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(BPRW) Students at historically black colleges and universities more likely to favor limits on press’ right to cover campus protests, express less trust in media, Gallup survey shows

Editors Baltimore Times | 10/6/2016, 12:13 p.m. | Updated on 10/6/2016, 12:13 p.m.
Students who attend historically black colleges and universities (HBCUs) in the United States are confident that First Amendment rights are ...

— Black PR Wire) MIAMI—Sept. 22, 2016— Students who attend historically black colleges and universities (HBCUs) in the United States are confident that First Amendment rights are secure, but are more likely than other college students to favor limits on First Amendment press freedoms during campus protests, a Gallup report has found.

The report, sponsored by the John S. and James L. Knight Foundation and the Newseum Institute, is a follow-up to an April survey of 3,072 U.S. college students (including HBCU students)on their views of First Amendment rights. The new report compares findings from the national sample with responses from 302 full-time students at HBCUs, as well as 357 black students at other colleges.

The report shows that while a large majority (75 percent) of HBCU students view freedom of the press as secure, 56 percent– double the percentage of national college students at 28 percent – believe college students should be able to prevent reporters from covering campus protests. Correspondingly, HBCU students express less trust in the media than the national sample.

This study sought to better understand how U.S. college students interpret their First Amendment rights, and the role that their environments and backgrounds play in shaping their views. Florida Agricultural and Mechanical University (FAMU) hosted a student panel discussion daily at 11 a.m. ET on “Free Speech on HBCU Campuses” to discuss the findings of the report. You can watch the video at: http://kng.ht/2cGdPyA.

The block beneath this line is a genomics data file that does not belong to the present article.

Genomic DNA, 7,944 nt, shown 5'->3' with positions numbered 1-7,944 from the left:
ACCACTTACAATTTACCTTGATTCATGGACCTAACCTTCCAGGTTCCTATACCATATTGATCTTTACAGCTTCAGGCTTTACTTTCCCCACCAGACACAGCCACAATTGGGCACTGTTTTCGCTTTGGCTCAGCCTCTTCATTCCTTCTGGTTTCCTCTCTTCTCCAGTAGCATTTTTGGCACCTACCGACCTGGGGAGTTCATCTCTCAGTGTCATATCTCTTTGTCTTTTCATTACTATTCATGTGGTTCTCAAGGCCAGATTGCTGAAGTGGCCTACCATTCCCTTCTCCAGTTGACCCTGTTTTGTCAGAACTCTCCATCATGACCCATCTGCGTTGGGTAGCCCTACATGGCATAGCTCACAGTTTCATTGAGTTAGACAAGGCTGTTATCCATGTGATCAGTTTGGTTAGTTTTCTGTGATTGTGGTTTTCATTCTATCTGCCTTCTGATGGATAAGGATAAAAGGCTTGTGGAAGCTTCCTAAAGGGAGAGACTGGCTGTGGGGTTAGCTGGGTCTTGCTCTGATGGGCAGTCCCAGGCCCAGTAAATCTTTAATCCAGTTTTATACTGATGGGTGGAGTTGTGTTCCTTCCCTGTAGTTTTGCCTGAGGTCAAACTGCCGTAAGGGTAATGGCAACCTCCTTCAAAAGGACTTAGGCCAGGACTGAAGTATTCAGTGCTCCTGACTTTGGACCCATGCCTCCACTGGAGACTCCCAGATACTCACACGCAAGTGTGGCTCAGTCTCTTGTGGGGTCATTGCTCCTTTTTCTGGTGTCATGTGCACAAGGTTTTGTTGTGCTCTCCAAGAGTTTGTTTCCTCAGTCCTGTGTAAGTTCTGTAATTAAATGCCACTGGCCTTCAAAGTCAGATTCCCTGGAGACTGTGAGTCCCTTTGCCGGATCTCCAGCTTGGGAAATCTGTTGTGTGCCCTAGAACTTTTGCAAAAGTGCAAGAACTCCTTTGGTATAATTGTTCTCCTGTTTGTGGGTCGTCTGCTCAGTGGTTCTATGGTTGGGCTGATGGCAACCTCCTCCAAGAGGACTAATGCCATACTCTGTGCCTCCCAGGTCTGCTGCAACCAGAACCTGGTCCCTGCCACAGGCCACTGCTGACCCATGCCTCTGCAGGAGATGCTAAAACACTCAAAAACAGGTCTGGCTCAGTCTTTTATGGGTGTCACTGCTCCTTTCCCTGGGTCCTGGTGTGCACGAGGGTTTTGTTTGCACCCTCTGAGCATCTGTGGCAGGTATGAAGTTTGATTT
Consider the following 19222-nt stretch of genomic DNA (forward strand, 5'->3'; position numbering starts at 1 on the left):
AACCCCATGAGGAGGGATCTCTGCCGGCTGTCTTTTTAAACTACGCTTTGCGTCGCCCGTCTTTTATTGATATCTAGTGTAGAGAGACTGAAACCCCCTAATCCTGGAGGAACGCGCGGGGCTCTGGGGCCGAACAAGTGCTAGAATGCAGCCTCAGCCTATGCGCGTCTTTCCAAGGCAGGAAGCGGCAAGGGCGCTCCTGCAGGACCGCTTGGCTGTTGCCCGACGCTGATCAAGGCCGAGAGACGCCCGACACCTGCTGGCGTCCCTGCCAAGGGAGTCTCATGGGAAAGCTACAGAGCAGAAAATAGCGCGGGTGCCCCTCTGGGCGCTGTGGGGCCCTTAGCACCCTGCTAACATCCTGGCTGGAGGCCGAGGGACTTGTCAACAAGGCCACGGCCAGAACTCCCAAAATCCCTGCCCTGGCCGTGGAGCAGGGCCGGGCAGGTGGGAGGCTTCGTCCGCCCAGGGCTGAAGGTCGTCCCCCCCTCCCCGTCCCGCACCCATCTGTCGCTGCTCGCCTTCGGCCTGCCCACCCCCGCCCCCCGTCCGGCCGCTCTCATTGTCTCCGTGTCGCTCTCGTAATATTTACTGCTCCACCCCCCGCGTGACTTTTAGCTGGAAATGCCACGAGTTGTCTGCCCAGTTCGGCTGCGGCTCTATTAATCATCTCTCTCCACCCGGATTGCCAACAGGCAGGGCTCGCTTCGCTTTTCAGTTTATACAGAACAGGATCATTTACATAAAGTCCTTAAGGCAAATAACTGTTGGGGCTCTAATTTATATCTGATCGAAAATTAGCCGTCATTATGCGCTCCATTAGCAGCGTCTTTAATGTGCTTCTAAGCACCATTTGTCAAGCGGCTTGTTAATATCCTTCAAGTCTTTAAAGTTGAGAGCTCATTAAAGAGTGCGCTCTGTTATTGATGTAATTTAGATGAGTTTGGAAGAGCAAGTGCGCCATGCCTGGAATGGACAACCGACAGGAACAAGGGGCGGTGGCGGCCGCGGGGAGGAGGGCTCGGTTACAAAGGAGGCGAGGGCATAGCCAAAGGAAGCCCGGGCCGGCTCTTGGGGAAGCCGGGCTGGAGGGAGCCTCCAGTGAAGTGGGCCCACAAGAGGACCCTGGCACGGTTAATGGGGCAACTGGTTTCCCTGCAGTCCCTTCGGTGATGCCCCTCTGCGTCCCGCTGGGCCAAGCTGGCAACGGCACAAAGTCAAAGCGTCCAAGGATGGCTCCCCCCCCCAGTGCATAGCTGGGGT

“Amid intense debates around free speech on campus, these findings highlight a deeper story behind student perceptions of the First Amendment. They have the potential to help fuel a more informed debate around these important rights and open new avenues for further study,” said Sam Gill, Knight Foundation vice president for learning and impact.

Among the other key findings:

HBCU students and black students at non-HBCU colleges are generally confident in the security of First Amendment rights, but they are less likely than the national sample to believe these rights are secure

• HBCU students are confident in the security of each of the five First Amendment rights, particularly freedom of the press (75 percent), freedom of religion (62 percent), and freedom of speech (60 percent).

• Race significantly relates to perceptions concerning freedom to assemble. HBCU students (45 percent), as well as black students at non-HBCU colleges (40 percent)are much less likely than the national sample (66 percent) to believe the right of people to assemble peacefully is secure. In fact, more HBCU students describe freedom of assembly as threatened (54 percent) than as secure.

• HBCU students differ from black students at non-HBCU colleges in the degree to which they view freedom to petition the government as secure: 56 percent of HBCU students versus 69 percent of black students at other colleges believe that right is secure.

HBCU students are similar to the national sample in that the majority support free speech and press rights, but HBCU students and black students at non-HBCU colleges are slightly more likely to entertain restrictions